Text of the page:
The University of Sydney and University of Technology Sydney (UTS) economists have co-authored a new study challenging conventional thinking about auctions and how it is applicable to real life bidding situations, including property auctions.
The study suggests that the more bidders there are in an auction, the lower each individual bidder perceives their probability of winning, which has a demotivating effect on their desire to place a bid on an auction.
"This is a counter-intuitive finding because usually, auctioneers would assume that the more bidders there are in an auction, the more money they will make—the logic being that the more bidders there are, the more likely it is that there is a bidder with a high willingness to pay for the good," says Agnieszka Tymula, co-author and Associate Professor at University of Sydney's School of Economics. "However, it turns out that there is also a downside to having more bidders—most people bid less."
The researchers' conclusions are drawn from an experiment where they asked nearly 100 adults to bid on items of varying value—including clothing, movie tickets, Bluetooth speakers, and more. On average, the participants bid less in auctions where the number of bidders increased. More than half of the participants who have changed their bids are in direct response to the increase of bidders.
"For most of the items, when the number of bidders increased from 3 to 12, the average bid declined by around 7%," says co-author Dr. Antonio Rosato from UTS Business School. "Our findings are consistent with 'loss aversion' - the idea that people dislike losses more than they like equal-size gains. As the number of bidders increased, participants experience this lower chance of winning as a loss, and this reduces their willingness to pay." Associate Professor Tymula says their findings could be applicable to many real-life auction situations, including property market auctions.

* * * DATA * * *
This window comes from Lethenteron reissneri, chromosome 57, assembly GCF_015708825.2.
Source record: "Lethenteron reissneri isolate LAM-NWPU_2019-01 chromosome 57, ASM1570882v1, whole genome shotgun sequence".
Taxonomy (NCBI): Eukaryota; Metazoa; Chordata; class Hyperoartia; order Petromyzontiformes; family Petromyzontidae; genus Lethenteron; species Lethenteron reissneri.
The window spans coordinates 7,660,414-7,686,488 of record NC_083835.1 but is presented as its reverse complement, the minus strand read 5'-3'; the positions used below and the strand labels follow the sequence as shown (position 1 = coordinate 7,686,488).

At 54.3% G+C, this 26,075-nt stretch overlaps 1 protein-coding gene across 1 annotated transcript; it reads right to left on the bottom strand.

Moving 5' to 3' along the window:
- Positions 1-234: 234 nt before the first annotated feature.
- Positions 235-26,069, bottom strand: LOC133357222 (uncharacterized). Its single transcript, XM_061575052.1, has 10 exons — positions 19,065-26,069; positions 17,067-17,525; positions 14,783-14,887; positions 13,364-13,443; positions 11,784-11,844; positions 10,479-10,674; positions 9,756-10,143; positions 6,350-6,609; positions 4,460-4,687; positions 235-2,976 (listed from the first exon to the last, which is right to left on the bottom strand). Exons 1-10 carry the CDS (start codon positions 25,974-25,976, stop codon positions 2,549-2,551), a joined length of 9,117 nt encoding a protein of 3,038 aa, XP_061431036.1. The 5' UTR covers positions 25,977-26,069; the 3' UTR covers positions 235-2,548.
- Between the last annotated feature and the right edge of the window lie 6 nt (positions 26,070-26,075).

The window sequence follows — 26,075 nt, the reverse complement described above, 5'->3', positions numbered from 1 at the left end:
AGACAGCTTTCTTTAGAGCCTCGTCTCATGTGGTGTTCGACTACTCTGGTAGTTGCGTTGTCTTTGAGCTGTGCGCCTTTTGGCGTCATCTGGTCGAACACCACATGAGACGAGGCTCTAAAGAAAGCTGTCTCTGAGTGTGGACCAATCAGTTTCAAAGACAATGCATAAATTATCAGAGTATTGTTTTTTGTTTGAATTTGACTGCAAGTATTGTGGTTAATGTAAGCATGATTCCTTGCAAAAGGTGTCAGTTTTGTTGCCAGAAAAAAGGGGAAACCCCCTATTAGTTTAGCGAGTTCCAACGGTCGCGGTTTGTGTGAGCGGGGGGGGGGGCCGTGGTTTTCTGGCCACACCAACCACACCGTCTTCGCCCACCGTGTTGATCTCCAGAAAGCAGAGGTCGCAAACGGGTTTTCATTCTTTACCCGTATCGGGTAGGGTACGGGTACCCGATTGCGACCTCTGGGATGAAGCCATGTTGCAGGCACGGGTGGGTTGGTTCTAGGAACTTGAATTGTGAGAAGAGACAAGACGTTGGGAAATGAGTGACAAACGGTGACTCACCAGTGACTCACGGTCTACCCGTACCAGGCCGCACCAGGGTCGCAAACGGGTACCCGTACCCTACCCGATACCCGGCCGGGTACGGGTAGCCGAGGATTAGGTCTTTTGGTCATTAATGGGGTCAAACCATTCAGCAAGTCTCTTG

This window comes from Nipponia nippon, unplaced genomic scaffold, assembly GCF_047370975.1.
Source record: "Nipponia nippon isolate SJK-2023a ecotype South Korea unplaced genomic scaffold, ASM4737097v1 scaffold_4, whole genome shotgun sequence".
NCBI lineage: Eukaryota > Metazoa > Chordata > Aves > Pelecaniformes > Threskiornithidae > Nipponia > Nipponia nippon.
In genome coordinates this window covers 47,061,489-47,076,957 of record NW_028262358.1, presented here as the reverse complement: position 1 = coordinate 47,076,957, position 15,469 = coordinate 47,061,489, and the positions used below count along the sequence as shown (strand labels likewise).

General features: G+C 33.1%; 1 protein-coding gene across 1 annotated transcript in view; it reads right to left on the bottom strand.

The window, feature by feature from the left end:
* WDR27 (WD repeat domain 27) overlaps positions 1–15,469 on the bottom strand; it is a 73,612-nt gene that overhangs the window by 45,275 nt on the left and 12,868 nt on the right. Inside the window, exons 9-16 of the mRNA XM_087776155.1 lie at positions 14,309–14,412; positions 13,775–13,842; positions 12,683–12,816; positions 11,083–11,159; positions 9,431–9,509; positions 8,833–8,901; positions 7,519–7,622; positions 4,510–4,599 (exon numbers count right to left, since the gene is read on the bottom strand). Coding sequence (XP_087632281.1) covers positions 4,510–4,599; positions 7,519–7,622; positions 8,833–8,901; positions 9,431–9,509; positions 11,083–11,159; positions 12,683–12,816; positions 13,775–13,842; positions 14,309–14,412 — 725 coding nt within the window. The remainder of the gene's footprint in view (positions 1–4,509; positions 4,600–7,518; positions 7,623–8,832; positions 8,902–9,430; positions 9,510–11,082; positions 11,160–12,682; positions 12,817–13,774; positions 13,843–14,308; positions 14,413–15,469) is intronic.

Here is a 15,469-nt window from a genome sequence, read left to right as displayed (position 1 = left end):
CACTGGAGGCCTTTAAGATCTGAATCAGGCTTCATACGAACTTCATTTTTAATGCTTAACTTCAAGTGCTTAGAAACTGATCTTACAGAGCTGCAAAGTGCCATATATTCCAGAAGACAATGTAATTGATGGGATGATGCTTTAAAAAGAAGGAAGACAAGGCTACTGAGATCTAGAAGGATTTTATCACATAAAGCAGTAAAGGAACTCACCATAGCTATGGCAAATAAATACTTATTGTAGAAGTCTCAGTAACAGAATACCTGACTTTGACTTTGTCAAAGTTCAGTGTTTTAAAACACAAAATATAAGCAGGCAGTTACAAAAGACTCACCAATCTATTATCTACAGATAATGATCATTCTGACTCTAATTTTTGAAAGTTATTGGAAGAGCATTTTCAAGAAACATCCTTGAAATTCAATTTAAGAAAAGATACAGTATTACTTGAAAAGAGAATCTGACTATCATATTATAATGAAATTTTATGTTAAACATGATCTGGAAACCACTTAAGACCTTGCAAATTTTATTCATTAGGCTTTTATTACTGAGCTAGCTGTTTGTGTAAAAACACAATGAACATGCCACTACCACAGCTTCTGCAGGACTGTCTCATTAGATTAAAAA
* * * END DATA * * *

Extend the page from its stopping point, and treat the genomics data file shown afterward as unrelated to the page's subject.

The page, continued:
"In real life, the auctions that attract many bidders are usually those auctions for better properties—and they will, therefore, generate higher bids just because the property is of higher quality," she said. "Many real estate agents infer from this that more people at an auction, the higher the final bid is going to be, so they try to get as many people as possible to their auction. However, our results suggest that this actually plays against them because seeing many competitors at an auction makes bidders submit lower bids on average."
Hopefully, these findings wouldn’t decrease the number of bidders worldwide but on the contrary will further motivate people to bid even more and to get equal pleasure from both online and live auctions, as well.